The work of journalists is sometimes compared to that of a scientist: in both professions, one needs curiousity, criticality, ability to observe, and objectivity. However, whereas scientists mostly report dull findings, reporters are much more pressured to write sexy, entertaining stories. This leads into the the problem of sense-making, i.e. reporters create a coherent story with a clear message, instead showing the messy reality. The sense-making bias in itself favors media bias, because creating a narrative forces one to be selective of what to include and what to exclude. As long as there is this desire for simple narratives, coverage of complex topics cannot be entirely objective. We may, however, mitigate this effect by upholding certain principles.
I suggest three principles for the media to uphold in their coverage of topics.
First, the media should have a critical stance to its object of reportage. Instead of accepting the piece of information they receive as truth, they should push to ask hard questions. But that should be done in a balanced way – for example, in a presidential race, both candidates should get an equal amount of ”tough” questions. Furthermore, journalists should not absorb any ”truths”, beliefs or presumptions that affect in their treatment of a topic. Since every journalist is a human being, this requirement is quite an idealistic one; but the effect of personal preferences or those imposed by the social environment should in any case be mitigated. The goal of objectivity should be cherished, even if the outcome is in conflict with one’s personal beliefs. Finally, the media should be independent. Both in that it is not being dictated by any interest group, public or private, on what to report, but also in that it is not expressing or committing into a political affiliation. Much like church and state are kept separate according to Locke’s social contract as well as Jefferson’s constitutional ideas, the press and the state should be separated. This rule should apply to both publicly and privately funded media outlets.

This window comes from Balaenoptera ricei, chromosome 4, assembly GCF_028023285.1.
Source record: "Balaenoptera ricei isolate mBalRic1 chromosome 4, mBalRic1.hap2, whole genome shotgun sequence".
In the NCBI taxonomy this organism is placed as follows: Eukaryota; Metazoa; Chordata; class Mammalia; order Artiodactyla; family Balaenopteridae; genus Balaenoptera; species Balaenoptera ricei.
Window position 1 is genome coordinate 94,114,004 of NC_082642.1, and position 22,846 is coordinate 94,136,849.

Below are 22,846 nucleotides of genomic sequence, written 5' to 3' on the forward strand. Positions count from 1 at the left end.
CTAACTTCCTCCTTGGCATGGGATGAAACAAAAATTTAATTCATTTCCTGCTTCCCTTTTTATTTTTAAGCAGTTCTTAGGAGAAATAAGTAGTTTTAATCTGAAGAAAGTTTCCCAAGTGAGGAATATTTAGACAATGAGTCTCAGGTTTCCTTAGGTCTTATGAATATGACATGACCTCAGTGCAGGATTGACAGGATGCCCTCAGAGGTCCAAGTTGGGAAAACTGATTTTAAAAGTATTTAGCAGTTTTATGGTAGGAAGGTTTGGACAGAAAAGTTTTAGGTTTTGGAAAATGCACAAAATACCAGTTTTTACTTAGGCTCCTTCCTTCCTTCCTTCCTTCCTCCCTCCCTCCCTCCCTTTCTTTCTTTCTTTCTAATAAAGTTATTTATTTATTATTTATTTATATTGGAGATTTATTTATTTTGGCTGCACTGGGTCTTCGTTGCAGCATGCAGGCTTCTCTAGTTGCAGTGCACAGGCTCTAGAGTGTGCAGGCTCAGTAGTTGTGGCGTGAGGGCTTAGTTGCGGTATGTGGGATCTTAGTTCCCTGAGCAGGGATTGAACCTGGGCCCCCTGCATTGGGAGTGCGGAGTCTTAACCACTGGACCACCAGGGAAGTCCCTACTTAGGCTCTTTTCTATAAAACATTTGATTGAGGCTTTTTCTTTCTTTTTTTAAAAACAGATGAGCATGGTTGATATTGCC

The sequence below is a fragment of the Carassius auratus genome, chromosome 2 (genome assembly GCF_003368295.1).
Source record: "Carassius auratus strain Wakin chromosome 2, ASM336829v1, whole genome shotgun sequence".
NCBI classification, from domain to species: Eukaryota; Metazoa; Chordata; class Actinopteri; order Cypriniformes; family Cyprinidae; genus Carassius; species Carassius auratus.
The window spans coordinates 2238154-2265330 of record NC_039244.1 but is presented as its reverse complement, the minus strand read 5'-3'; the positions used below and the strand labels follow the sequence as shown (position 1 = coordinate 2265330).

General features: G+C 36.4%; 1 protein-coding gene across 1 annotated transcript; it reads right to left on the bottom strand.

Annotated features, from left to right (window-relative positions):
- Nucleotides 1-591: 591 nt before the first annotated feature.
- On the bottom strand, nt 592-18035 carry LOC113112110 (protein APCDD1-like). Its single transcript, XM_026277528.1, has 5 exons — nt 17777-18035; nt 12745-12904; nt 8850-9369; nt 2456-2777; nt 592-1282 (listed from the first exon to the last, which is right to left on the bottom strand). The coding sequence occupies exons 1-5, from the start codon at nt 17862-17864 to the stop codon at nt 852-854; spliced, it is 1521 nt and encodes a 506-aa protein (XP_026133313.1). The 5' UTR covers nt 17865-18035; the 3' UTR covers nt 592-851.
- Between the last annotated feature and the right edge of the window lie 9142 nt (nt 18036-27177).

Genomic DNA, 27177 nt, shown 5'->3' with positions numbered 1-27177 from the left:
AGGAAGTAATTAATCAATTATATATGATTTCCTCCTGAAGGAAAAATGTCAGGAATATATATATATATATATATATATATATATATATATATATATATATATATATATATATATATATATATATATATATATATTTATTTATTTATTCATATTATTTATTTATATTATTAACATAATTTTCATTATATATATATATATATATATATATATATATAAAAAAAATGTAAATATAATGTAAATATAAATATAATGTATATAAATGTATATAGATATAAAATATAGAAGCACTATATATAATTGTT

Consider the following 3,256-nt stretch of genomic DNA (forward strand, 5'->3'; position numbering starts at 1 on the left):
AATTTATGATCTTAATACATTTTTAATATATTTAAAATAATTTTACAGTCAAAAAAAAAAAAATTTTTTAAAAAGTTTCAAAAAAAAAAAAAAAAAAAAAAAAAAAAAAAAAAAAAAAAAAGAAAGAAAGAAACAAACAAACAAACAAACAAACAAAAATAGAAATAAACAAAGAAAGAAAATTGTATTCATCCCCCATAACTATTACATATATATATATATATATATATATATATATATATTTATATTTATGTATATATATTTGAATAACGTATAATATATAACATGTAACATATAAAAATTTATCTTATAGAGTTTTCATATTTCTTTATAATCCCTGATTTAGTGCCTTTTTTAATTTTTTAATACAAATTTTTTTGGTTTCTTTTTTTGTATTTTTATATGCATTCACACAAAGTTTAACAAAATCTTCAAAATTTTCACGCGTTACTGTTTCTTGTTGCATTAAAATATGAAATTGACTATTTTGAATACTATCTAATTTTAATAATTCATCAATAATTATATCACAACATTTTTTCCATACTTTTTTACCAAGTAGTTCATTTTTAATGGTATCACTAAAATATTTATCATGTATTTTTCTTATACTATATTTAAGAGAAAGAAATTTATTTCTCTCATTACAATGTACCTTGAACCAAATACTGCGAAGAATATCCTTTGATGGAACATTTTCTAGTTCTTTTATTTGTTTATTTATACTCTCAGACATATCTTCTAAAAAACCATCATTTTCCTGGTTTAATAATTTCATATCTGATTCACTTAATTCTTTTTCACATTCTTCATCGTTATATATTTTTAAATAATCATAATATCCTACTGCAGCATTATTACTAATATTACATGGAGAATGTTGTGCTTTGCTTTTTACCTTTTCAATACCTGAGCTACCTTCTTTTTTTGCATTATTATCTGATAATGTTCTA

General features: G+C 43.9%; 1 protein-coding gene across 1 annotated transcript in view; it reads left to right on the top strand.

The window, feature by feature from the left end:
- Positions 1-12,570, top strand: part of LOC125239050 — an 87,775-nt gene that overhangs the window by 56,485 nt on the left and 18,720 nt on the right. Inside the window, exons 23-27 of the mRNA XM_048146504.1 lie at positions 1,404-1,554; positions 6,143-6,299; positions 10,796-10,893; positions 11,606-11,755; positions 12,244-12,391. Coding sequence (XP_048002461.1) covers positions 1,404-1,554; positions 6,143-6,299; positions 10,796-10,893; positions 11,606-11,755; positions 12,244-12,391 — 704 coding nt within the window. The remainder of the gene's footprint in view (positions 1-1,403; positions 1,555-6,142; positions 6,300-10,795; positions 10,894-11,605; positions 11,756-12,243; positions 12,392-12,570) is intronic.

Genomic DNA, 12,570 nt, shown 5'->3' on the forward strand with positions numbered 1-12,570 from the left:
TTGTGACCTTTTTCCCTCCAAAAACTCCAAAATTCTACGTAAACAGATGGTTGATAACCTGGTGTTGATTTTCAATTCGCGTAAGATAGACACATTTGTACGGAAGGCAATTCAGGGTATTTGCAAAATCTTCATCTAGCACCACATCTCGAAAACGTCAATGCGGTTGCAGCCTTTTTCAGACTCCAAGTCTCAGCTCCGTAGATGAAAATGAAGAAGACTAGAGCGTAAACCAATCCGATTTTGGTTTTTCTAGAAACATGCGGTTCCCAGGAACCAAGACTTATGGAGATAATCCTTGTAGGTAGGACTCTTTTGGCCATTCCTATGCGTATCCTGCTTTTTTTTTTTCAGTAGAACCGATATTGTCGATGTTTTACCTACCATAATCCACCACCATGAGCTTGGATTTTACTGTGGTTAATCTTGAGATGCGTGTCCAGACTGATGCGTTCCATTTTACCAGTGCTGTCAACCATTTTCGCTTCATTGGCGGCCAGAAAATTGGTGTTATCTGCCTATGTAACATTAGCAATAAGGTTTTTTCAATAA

The status of the media is precious. They have an enormous power over the opinions of the citizens. However, this is conditional power; should they lose objectivity, they’d also lose the influence, as people turn to alternative sources of information. I have presented that a major root cause of the problem is the media’s inability to detect its own bias. Through better detection and measurement of bias, corrective action can be taken. But since those corrective actions are conditioned to willingness to be objective, a willingness many media outlest are not signalling, the measurement in itself is not adequate in solving the larger problem. At a larger scale, I have proposed there be a separation of media and politics, which prevents by law any media outlet to take a political side. Such legislation is likely to increase objectivity and decrease the harmful polarization that the current partisan-based media environment constantly feeds into.